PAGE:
Whether you enjoy shopping online or prefer the thrill of in-store combat, chances are you’ve participated in Black Friday one way or another. But even the most die-hard Black Friday veteran might wonder where the Holiday gets its name. Continue reading on as we answer this in detail.
Believe it or not, the name “Black Friday” didn’t originate from any stores or retailers. Instead, it was created by law enforcement.
During the 1950’s, the city of Philadelphia would become packed the day after Thanksgiving. This was due to the Army-Navy football game, along the immense number of shoppers who would flock in from the neighboring suburban cities. Beginning their holiday shopping, these consumers would flood streets and stores while giving shoplifters an ample opportunity to strike.
As you can imagine, all of this became quite a pain for the local law enforcement. As a result, many officers attempted to call in sick and referred to the dreaded day as “Black Friday”. At the time, instances of disaster or chaos were sometimes deemed as “Black”, hence the title that was given. Soon enough, the name took to the public as well.
Retailers, not wanting such a negative phrase looming over their big day, took a shot at rebranding in the early 1960’s. Many new titles were thrown at the wall such as “Big Friday”, but none of them could seem to stick. Eventually, the retailers started to roll with “Black Friday” as it became implemented in their advertisements. By the late 1980’s, Black Friday had become a nation-wide event.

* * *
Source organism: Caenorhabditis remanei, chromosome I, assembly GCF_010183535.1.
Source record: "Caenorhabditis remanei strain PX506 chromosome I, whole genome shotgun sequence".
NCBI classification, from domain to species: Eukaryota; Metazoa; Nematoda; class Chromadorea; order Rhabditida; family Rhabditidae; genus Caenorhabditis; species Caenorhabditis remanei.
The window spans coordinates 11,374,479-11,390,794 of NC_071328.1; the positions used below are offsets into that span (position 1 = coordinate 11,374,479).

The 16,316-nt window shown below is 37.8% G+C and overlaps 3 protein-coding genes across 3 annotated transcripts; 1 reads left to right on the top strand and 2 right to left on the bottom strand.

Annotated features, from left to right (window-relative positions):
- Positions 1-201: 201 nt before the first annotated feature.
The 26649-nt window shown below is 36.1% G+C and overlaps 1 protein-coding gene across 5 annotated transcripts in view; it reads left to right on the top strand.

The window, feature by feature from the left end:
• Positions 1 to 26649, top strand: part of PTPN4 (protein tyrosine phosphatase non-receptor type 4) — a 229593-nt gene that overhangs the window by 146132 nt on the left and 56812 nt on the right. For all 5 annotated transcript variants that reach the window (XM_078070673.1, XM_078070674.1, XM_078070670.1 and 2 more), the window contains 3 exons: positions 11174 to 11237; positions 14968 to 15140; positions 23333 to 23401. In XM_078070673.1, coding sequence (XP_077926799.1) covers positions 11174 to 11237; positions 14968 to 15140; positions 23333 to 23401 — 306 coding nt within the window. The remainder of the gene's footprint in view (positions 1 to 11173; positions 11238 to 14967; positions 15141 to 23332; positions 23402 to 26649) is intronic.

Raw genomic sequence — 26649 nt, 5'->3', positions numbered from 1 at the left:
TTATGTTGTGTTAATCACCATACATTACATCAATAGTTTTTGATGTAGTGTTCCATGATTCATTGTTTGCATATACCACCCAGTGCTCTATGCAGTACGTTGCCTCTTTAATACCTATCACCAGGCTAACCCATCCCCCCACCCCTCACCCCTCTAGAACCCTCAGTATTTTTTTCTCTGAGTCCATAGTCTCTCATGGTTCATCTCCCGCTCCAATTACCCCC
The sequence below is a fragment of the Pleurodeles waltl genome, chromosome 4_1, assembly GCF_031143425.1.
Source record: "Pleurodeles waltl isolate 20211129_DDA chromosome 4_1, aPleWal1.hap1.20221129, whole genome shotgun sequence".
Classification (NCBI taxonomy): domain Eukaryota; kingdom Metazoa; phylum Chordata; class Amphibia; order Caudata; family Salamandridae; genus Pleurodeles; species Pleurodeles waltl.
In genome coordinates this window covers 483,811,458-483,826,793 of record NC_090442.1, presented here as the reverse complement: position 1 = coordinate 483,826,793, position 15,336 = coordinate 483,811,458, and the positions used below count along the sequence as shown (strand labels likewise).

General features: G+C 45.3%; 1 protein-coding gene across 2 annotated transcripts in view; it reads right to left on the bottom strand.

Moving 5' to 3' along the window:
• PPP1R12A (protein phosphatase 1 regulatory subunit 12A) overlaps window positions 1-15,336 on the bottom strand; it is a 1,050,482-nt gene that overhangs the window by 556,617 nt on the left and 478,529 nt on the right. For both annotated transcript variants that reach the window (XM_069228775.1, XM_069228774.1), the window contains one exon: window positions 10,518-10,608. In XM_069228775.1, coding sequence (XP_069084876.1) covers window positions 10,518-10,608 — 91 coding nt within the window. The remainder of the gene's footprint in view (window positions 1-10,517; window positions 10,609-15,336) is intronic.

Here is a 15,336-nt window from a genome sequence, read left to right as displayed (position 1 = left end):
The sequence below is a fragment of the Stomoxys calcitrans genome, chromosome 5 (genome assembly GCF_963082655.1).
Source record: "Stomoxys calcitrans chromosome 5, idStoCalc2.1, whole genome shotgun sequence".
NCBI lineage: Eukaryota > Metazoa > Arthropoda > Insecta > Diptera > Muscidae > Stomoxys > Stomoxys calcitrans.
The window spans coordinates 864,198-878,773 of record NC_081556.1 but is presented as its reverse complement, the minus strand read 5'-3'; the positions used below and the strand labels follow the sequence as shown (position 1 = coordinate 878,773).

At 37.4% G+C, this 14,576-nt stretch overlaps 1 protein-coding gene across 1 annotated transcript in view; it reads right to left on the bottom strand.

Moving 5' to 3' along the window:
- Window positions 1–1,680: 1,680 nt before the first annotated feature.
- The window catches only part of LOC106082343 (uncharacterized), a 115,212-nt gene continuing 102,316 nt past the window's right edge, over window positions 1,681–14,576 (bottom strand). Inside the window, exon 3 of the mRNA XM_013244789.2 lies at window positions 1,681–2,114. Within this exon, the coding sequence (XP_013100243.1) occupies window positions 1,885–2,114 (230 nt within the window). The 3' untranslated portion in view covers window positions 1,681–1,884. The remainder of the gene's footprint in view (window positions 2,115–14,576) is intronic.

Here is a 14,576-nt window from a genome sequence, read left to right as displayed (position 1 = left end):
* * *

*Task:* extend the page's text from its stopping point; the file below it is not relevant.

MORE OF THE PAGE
Ah yes, Cyber Monday. Who doesn’t love shopping for deals in the comfort of your own home? You can skip the lines, and the only thing you’re competing against is your iPad battery.
Much like Black Friday, Cyber Monday was created in reaction to a distinct rise in profit. Back in the early 2,000’s, Online retailers noticed that their sales would spike exponentially the Monday after Thanksgiving. Many believed these came from Black Friday shoppers who missed out on during the holiday weekend.
In 2005, the NRF (also known as the National Retail Federation) decided that this day of increased sales needed an official title. It was during one of their press releases when “Cyber Monday” made its first appearance to the public.
It didn’t take long for other retailers to swoop in and use the name to boost their own online sales. Now Being used by big shots like Amazon and Target, Cyber Monday has become a household name in the twenty-first century.
Black Friday has no doubt become a staple in American culture and marks the beginning of the holiday shopping season. So, whether you’re planning on grabbing that flat-screen in person or ordering it from your bed, we wish you the best of luck during this season of deals and discounts.